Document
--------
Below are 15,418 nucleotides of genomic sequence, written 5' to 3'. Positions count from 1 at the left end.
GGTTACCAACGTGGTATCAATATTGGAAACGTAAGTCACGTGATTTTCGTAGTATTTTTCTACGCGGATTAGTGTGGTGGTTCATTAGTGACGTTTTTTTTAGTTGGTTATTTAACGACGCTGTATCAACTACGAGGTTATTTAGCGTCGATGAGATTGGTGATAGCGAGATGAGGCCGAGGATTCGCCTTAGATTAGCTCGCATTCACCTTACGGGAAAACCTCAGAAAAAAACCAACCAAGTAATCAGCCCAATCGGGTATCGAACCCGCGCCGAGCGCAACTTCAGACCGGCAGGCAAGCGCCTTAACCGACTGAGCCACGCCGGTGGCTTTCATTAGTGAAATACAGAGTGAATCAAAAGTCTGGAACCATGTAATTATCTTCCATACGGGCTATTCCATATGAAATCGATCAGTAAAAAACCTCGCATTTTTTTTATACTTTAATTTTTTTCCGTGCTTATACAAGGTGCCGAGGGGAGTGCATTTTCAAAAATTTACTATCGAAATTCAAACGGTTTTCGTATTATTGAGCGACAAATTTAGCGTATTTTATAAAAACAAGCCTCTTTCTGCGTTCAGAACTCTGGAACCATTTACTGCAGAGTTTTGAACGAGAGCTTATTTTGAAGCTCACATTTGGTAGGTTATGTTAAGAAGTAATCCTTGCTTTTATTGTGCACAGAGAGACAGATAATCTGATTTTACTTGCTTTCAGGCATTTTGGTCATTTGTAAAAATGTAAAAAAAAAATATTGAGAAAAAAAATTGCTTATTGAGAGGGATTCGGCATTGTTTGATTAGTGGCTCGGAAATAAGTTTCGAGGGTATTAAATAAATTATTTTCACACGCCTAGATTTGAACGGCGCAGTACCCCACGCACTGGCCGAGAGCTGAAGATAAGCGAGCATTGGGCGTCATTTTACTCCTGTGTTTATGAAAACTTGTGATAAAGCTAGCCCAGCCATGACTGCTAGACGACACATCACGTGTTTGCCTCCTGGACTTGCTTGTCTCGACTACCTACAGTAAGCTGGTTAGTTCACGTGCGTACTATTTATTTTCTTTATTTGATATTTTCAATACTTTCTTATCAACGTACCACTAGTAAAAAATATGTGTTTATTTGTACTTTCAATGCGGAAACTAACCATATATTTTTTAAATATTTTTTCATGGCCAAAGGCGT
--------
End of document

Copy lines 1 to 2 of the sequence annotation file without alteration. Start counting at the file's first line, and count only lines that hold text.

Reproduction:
Below are 15,418 nucleotides of genomic sequence, written 5' to 3'. Positions count from 1 at the left end.
GGTTACCAACGTGGTATCAATATTGGAAACGTAAGTCACGTGATTTTCGTAGTATTTTTCTACGCGGATTAGTGTGGTGGTTCATTAGTGACGTTTTTTTTAGTTGGTTATTTAACGACGCTGTATCAACTACGAGGTTATTTAGCGTCGATGAGATTGGTGATAGCGAGATGAGGCCGAGGATTCGCCTTAGATTAGCTCGCATTCACCTTACGGGAAAACCTCAGAAAAAAACCAACCAAGTAATCAGCCCAATCGGGTATCGAACCCGCGCCGAGCGCAACTTCAGACCGGCAGGCAAGCGCCTTAACCGACTGAGCCACGCCGGTGGCTTTCATTAGTGAAATACAGAGTGAATCAAAAGTCTGGAACCATGTAATTATCTTCCATACGGGCTATTCCATATGAAATCGATCAGTAAAAAACCTCGCATTTTTTTTATACTTTAATTTTTTTCCGTGCTTATACAAGGTGCCGAGGGGAGTGCATTTTCAAAAATTTACTATCGAAATTCAAACGGTTTTCGTATTATTGAGCGACAAATTTAGCGTATTTTATAAAAACAAGCCTCTTTCTGCGTTCAGAACTCTGGAACCATTTACTGCAGAGTTTTGAACGAGAGCTTATTTTGAAGCTCACATTTGGTAGGTTATGTTAAGAAGTAATCCTTGCTTTTATTGTGCACAGAGAGACAGATAATCTGATTTTACTTGCTTTCAGGCATTTTGGTCATTTGTAAAAATGTAAAAAAAAAATATTGAGAAAAAAAATTGCTTATTGAGAGGGATTCGGCATTGTTTGATTAGTGGCTCGGAAATAAGTTTCGAGGGTATTAAATAAATTATTTTCACACGCCTAGATTTGAACGGCGCAGTACCCCACGCACTGGCCGAGAGCTGAAGATAAGCGAGCATTGGGCGTCATTTTACTCCTGTGTTTATGAAAACTTGTGATAAAGCTAGCCCAGCCATGACTGCTAGACGACACATCACGTGTTTGCCTCCTGGACTTGCTTGTCTCGACTACCTACAGTAAGCTGGTTAGTTCACGTGCGTACTATTTATTTTCTTTATTTGATATTTTCAATACTTTCTTATCAACGTACCACTAGTAAAAAATATGTGTTTATTTGTACTTTCAATGCGGAAACTAACCATATATTTTTTAAATATTTTTTCATGGCCAAAGGCGT